Which of the following statements would you rather say to a colleague?
‘You didn’t finish the financial report on time!’ or ‘I am getting backed up on my work since I don’t have the financial report yet.’
When two people speak, the ‘I-message’ frames the situation from the first person’s perspective. The first person speaks about a situation as they perceive it, and make this explicit through the choice of their words. I-messages generally begin with ‘I’ rather than ‘You’, and frame the situation as the first person’s opinion rather than as a judgement or a conclusion.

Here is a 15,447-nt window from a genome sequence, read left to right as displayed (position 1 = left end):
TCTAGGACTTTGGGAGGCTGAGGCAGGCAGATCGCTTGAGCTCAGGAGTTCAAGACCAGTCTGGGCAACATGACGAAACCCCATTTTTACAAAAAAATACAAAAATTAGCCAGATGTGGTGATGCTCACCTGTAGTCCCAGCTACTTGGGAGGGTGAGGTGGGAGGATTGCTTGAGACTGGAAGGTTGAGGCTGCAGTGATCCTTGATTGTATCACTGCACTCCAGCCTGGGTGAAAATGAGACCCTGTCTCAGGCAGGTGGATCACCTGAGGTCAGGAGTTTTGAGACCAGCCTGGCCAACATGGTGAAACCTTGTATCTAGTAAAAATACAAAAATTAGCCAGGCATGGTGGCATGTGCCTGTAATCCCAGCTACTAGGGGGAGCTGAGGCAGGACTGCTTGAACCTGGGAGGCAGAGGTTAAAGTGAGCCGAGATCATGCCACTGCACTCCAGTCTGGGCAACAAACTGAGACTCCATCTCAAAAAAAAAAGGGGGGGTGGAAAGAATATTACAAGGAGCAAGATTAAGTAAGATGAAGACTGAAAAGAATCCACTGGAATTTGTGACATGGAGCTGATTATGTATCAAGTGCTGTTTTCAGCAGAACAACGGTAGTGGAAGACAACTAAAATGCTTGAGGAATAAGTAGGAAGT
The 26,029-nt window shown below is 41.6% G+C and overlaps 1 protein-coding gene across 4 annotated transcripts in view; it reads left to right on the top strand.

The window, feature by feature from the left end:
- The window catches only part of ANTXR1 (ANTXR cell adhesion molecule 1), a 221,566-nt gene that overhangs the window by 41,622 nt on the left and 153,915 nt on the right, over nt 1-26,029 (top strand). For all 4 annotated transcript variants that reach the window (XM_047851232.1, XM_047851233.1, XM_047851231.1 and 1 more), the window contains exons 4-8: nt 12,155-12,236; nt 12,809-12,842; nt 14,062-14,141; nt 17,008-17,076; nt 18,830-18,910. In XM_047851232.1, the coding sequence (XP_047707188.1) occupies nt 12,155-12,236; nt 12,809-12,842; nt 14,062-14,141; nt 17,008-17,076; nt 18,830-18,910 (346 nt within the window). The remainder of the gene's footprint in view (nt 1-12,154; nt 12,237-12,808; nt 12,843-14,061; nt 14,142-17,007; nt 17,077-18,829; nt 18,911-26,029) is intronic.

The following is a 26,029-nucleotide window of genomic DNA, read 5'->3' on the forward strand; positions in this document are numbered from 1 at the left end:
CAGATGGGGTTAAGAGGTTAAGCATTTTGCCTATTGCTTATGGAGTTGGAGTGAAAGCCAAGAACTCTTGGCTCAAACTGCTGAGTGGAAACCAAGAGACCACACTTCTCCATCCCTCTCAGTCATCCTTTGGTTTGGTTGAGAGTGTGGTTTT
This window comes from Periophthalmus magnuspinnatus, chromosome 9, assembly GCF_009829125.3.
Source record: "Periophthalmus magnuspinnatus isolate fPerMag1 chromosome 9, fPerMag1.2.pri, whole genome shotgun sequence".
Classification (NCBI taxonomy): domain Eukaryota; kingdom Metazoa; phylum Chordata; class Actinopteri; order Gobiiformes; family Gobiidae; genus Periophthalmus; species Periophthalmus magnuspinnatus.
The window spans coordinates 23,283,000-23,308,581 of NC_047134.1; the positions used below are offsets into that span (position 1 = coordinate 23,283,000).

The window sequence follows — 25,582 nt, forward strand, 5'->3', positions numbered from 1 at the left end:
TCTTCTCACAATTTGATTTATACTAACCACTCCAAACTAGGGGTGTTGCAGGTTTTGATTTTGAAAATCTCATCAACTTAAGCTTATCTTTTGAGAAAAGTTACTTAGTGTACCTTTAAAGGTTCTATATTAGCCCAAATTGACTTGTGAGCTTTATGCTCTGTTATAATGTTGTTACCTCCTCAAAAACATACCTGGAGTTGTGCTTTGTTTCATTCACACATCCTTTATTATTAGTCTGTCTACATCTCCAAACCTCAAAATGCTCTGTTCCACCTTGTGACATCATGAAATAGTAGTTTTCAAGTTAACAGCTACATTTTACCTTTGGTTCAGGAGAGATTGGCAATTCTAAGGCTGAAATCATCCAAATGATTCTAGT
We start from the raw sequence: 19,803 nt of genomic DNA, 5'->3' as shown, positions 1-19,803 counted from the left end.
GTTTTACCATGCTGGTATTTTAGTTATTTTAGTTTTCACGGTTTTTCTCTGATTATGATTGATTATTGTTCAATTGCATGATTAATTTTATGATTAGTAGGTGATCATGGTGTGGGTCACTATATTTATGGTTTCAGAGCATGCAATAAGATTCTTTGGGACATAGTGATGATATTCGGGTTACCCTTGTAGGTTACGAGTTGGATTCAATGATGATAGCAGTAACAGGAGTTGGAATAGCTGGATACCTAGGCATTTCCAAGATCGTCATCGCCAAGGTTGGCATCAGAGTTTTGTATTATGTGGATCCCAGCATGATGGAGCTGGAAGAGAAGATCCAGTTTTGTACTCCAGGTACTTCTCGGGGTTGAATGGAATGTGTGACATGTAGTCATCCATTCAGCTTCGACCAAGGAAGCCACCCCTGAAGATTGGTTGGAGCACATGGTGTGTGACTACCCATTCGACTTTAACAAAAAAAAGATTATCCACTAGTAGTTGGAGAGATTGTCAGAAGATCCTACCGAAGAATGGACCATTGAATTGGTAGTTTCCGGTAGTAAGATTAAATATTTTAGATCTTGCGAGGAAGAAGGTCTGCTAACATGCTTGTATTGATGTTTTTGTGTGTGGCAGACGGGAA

‘I had to read that section of your paper three times before I understood it’ instead of ‘You need to learn how to word a paper more clearly’.
‘I feel sad when I come home to a messy kitchen.’ instead of ‘You have left the kitchen in a mess.’
‘I sense that we haven’t made good progress here.’ instead of ‘Things have been inefficient in this project.’
It is difficult to talk about a difficult situation without triggering negative emotion. The I-message is a tool that helps us navigate this minefield by taking ownership of how we feel rather than assigning blame or judgement.
Recommended reading: I-message on Wikipedia